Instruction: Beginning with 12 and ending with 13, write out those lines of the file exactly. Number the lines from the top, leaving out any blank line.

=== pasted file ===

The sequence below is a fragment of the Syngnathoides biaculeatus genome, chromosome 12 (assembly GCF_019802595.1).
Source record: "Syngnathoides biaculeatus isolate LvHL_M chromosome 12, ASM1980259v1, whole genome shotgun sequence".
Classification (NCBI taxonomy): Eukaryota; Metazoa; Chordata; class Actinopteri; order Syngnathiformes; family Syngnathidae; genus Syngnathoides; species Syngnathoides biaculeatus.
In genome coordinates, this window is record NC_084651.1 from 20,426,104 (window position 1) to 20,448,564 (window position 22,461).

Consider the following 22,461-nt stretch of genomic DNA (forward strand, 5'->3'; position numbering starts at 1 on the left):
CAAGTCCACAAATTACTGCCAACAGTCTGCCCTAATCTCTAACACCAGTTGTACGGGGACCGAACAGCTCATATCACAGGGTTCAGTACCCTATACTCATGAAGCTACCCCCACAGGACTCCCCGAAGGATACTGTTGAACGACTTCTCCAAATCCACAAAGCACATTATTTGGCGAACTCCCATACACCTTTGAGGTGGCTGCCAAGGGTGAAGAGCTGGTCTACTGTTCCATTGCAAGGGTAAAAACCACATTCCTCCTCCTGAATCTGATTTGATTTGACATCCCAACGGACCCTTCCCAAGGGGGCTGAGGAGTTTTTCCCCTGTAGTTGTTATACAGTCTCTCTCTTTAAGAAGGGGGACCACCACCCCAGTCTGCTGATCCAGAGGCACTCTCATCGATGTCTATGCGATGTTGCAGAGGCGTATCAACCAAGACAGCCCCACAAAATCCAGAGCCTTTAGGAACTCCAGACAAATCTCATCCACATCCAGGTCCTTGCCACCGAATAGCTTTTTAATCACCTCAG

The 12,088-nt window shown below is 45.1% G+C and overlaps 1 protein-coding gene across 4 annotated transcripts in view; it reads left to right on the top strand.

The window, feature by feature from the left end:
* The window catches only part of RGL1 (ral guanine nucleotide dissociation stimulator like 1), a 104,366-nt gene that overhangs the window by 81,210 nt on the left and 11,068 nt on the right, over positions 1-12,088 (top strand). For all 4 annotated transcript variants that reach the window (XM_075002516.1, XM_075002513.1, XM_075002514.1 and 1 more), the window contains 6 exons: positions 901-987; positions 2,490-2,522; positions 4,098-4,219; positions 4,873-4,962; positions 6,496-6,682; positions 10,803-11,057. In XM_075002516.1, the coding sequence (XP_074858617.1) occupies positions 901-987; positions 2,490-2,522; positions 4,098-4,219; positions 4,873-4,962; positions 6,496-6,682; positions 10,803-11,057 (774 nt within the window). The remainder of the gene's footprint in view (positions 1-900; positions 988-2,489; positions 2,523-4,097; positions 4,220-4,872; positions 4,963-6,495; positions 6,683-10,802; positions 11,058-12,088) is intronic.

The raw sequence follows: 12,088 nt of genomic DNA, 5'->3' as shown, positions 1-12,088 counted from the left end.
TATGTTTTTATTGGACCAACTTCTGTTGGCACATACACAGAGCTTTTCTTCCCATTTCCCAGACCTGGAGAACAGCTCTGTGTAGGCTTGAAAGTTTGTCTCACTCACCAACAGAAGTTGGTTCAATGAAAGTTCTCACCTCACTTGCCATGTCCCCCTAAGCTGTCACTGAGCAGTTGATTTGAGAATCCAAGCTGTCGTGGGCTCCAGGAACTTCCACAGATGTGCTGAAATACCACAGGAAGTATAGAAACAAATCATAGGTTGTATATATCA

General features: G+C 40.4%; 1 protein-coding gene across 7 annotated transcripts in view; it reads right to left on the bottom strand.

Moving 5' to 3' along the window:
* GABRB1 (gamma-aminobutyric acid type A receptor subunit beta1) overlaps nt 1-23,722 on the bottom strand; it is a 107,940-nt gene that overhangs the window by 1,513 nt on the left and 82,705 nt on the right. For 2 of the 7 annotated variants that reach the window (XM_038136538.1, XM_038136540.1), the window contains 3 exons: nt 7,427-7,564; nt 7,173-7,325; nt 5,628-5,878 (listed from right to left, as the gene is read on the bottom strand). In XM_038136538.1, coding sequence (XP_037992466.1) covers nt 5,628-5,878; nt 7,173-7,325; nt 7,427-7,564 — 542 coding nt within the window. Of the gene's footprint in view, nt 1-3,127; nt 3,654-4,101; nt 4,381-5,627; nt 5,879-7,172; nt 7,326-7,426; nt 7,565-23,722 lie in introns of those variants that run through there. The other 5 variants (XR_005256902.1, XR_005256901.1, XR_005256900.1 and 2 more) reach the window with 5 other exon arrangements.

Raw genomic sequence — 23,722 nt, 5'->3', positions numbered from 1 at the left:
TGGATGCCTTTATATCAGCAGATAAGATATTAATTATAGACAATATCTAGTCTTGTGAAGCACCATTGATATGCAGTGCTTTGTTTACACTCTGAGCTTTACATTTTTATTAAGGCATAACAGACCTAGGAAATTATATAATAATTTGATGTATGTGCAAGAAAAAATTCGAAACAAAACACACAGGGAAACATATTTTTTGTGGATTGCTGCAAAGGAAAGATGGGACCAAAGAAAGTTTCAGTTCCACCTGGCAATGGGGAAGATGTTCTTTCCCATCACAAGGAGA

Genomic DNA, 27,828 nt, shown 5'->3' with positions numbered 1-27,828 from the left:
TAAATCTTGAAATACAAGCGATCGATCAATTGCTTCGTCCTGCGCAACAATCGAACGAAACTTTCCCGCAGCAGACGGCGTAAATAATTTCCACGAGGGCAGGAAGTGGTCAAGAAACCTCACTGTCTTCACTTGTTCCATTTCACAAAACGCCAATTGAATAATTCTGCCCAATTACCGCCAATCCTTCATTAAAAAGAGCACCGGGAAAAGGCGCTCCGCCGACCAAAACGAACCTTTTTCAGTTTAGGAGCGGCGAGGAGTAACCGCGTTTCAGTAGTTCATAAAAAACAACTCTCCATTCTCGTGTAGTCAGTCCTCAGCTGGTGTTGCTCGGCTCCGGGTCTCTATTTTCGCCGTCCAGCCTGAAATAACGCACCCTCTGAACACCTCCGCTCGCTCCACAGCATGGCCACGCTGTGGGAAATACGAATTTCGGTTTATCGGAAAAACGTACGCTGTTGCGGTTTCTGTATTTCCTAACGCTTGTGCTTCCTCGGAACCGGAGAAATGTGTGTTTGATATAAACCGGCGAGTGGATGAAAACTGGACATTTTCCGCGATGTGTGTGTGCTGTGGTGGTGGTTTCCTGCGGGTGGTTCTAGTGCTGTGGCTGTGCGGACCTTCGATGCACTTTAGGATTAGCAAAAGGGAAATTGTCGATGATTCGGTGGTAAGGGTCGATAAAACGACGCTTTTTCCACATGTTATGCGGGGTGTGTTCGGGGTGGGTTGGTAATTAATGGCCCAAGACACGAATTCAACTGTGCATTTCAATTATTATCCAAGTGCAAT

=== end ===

General features: G+C 40.4%; 1 protein-coding gene across 7 annotated transcripts in view; it reads right to left on the bottom strand.

Moving 5' to 3' along the window: